Last spring, Proskauer launched a partnership with the Chinese-American Planning Council (CPC) – an organization focused on empowering Asian American, immigrant, and low-income communities in New York City. Continuing our partnership, we launched an “Advancing Social Justice Summer Teen Series,” where a select group of students took part in a six-week series where conversations addressed paths to law school and social justice issues.
In 2014, I had the privilege of representing two extraordinary young asylum seekers who had fled from Macedonia, where, because they are a gay couple, they had suffered extreme homophobic violence and sexual abuse at the hands of civilians and police officers. In 2021, I had the honor of helping them become U.S. citizens.
In reflecting on my clients’ seven-year journey to United States citizenship, I am reminded of how much has changed, but also how much has unfortunately remained the same and how far we have yet to go in the pursuit of LGBTQ human rights both at home and abroad.
The first of my two Macedonian clients arrived in the U.S. in 2012, and the second client joined him here in May 2013, just one month before the U.S. Supreme Court’s landmark decision in United States v. Windsor, 570 U.S. 744 (2013). In Windsor, the U.S. Supreme Court declared unconstitutional Section 3 of the federal Defense of Marriage Act (“DOMA”), through which Congress had sought to define “marriage” and “spouse” in more than 1,000 federal laws and federal regulations in a way that excluded same-sex spouses, thereby depriving them of the benefits that would come with federal recognition of their marriages and imposing “a disadvantage, a separate status, and so a stigma upon all who enter same-sex marriages.” Id. at 770. The Supreme Court found that DOMA deprived gay and lesbian married couples of equal liberty under the Fifth Amendment because it interfered with the equal dignity of marriages under State laws recognizing marriage between same-sex spouses.
On February 5, 2021, the United States Citizenship and Immigration Services (“USCIS”) granted asylum to our client, a gay man who suffered horrific violence based on his sexual orientation. For their own homophobic reasons, the police in his country of origin refused to investigate the hate crimes that were committed against him. Fearing for his life, our client fled to the United States. Now that he has received asylum, he can live and work in the United States indefinitely.
The modern asylum system grew out of a reaction to the horrors of World War II and the Holocaust. In 1951, the United Nations defined a refugee as any individual not able to return to his or her home country because of a well-founded fear of future persecution based on their race, religion, nationality, membership of a particular social group, or political opinion. The United States later signed onto this system, and in the 1990s, officially recognized that persecution due to one’s sexual orientation can qualify as a basis for asylum.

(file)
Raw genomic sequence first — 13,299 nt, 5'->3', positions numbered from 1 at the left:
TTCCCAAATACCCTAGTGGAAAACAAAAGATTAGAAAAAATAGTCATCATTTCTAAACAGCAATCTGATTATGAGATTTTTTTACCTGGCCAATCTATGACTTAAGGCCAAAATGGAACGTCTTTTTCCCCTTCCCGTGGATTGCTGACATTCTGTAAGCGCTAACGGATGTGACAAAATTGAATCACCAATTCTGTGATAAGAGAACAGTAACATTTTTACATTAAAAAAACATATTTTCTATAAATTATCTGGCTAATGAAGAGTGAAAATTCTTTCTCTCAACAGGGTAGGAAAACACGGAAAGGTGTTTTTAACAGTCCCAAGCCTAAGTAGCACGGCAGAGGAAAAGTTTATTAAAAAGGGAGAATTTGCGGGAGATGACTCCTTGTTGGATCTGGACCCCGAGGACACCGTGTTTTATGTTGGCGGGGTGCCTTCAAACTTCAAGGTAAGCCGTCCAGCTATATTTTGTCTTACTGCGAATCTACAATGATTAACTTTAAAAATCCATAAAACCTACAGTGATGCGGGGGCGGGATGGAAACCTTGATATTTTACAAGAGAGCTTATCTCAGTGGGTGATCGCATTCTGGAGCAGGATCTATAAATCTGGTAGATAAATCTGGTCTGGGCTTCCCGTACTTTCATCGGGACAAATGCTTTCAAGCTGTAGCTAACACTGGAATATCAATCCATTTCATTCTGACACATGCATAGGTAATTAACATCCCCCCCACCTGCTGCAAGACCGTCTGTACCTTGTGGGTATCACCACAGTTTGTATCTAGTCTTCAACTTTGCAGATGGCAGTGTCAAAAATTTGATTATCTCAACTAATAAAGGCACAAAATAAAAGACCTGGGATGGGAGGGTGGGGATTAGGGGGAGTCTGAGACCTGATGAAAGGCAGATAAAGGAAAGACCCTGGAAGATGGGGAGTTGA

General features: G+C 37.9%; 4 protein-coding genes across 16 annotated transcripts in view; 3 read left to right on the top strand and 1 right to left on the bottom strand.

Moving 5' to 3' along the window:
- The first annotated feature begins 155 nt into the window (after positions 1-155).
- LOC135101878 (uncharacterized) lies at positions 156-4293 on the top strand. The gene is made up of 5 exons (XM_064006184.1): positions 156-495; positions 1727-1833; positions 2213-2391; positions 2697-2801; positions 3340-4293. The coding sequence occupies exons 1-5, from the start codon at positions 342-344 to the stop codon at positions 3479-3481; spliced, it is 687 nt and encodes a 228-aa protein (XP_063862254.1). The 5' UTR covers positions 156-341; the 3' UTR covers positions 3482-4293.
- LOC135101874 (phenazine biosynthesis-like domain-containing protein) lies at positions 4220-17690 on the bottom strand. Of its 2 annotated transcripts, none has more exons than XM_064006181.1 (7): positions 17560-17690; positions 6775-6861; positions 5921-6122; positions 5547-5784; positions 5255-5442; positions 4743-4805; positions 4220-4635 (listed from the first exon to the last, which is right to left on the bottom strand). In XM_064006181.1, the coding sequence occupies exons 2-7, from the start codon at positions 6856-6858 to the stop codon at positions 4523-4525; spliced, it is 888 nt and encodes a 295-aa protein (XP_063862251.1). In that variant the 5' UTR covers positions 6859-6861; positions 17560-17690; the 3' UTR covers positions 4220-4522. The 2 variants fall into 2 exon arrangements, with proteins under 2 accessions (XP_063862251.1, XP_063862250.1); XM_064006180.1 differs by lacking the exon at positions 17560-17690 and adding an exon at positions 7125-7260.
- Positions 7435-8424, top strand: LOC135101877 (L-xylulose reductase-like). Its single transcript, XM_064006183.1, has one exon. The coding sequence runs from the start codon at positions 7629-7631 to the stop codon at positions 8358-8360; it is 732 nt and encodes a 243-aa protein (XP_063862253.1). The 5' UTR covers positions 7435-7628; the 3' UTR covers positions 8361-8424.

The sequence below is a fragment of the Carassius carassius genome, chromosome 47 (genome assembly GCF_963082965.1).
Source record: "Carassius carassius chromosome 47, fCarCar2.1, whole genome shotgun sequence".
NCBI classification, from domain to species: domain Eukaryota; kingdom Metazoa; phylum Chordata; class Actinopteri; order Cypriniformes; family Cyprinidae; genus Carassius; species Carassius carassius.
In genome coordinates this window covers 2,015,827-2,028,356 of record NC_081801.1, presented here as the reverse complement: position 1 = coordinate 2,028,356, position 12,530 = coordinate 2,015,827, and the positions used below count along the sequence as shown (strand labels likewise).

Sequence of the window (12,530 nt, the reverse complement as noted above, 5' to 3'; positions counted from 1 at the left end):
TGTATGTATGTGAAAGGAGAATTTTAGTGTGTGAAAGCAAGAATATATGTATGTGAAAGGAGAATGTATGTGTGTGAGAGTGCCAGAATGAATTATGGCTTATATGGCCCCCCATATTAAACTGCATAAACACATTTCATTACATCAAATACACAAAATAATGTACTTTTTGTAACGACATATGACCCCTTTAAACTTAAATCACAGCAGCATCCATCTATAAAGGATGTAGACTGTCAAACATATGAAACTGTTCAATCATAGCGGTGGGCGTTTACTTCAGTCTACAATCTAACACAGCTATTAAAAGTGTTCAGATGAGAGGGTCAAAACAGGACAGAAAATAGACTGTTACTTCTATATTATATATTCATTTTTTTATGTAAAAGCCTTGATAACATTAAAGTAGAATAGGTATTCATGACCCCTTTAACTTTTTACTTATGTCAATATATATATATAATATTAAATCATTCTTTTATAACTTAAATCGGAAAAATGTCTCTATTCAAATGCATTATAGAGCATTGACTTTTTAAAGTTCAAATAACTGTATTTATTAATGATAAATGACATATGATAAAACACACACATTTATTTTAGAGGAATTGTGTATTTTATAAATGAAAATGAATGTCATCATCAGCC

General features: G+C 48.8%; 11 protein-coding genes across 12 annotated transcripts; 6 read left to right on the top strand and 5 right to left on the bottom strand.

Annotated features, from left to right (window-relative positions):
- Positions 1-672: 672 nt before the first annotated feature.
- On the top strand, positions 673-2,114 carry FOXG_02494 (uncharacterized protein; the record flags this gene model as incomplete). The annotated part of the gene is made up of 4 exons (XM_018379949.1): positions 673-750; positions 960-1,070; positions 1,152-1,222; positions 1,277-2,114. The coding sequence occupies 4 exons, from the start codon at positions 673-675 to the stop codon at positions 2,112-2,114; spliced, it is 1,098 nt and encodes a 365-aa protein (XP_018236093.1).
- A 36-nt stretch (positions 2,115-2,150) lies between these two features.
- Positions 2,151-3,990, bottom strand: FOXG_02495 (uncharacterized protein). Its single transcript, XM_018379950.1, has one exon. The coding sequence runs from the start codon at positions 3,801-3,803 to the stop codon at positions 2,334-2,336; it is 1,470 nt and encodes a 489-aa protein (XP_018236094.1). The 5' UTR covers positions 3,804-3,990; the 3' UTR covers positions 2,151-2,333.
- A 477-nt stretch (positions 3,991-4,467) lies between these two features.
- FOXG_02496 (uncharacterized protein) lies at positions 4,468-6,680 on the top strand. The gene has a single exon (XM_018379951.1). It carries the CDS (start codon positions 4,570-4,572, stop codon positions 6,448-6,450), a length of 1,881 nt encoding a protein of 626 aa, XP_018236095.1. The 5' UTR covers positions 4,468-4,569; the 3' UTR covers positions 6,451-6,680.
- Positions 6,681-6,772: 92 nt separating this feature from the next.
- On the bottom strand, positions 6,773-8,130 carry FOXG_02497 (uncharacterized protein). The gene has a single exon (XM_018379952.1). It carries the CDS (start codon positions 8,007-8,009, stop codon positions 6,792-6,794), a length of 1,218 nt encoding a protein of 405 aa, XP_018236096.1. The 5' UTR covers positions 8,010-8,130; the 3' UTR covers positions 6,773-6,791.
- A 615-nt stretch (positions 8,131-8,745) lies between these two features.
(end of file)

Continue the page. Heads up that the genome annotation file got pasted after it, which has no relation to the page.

Nearly one-third of transgender individuals experience homelessness at some point in their life, and 70% of those who have stayed in a homeless shelter have reported some form of mistreatment, including harassment and refusal of service, due to their gender identity. Transgender individuals are significantly more likely to end up homeless than the general population because they often face rejection by their family members and discrimination in employment and housing. The levels of discrimination and income inequality are even higher for transgender women of color, and the COVID-19 pandemic has further exacerbated the rates of unemployment, poverty, and homelessness among the transgender population.
On September 22, 2020, Proskauer pro bono attorneys filed a public comment letter on behalf of The National LGBT Bar Association and Foundation urging the withdrawal of a Proposed Rule issued by the U.S. Department of Housing and Urban Development (HUD) that would severely harm homeless transgender, intersex, and gender nonconforming individuals by allowing federally funded homeless shelters to discriminate against them on the basis of their gender identity. The Proposed Rule would eliminate key non-discrimination protections previously afforded to transgender shelter-seekers under HUD’s 2016 Equal Access Rule and would permit single-sex shelters to turn away transgender, intersex, and gender nonconforming individuals if the shelter operator determines that the individual is not of the same “biological sex” as the other shelter residents.
According to the most recent FBI statistics, reported incidents of hate crimes increased by 17 percent in 2017, rising for the third consecutive year. The FBI determined that the primary motivators of these crimes were race, ethnicity, religion and sexual orientation.1 When compounded with the rise in anti-immigrant sentiment, and recent changes in U.S. policy that negatively impact immigrants seeking asylum relief, there is an enormous, urgent need for effective pro bono legal services among LGBTQ immigrants.
Given this context, Bloomberg LP and Proskauer are proud sponsors of Lauren DesRosiers, an Equal Justice Works Fellow at the Anti-Violence Project (AVP), who is devoted to providing holistic legal services to LGBTQ immigrant survivors of violence. According to Lauren, “this project combats the further marginalization of these communities by creating channels whereby LGBTQ immigrant survivors of violence can be paired with pro bono attorneys and other forms of representation.”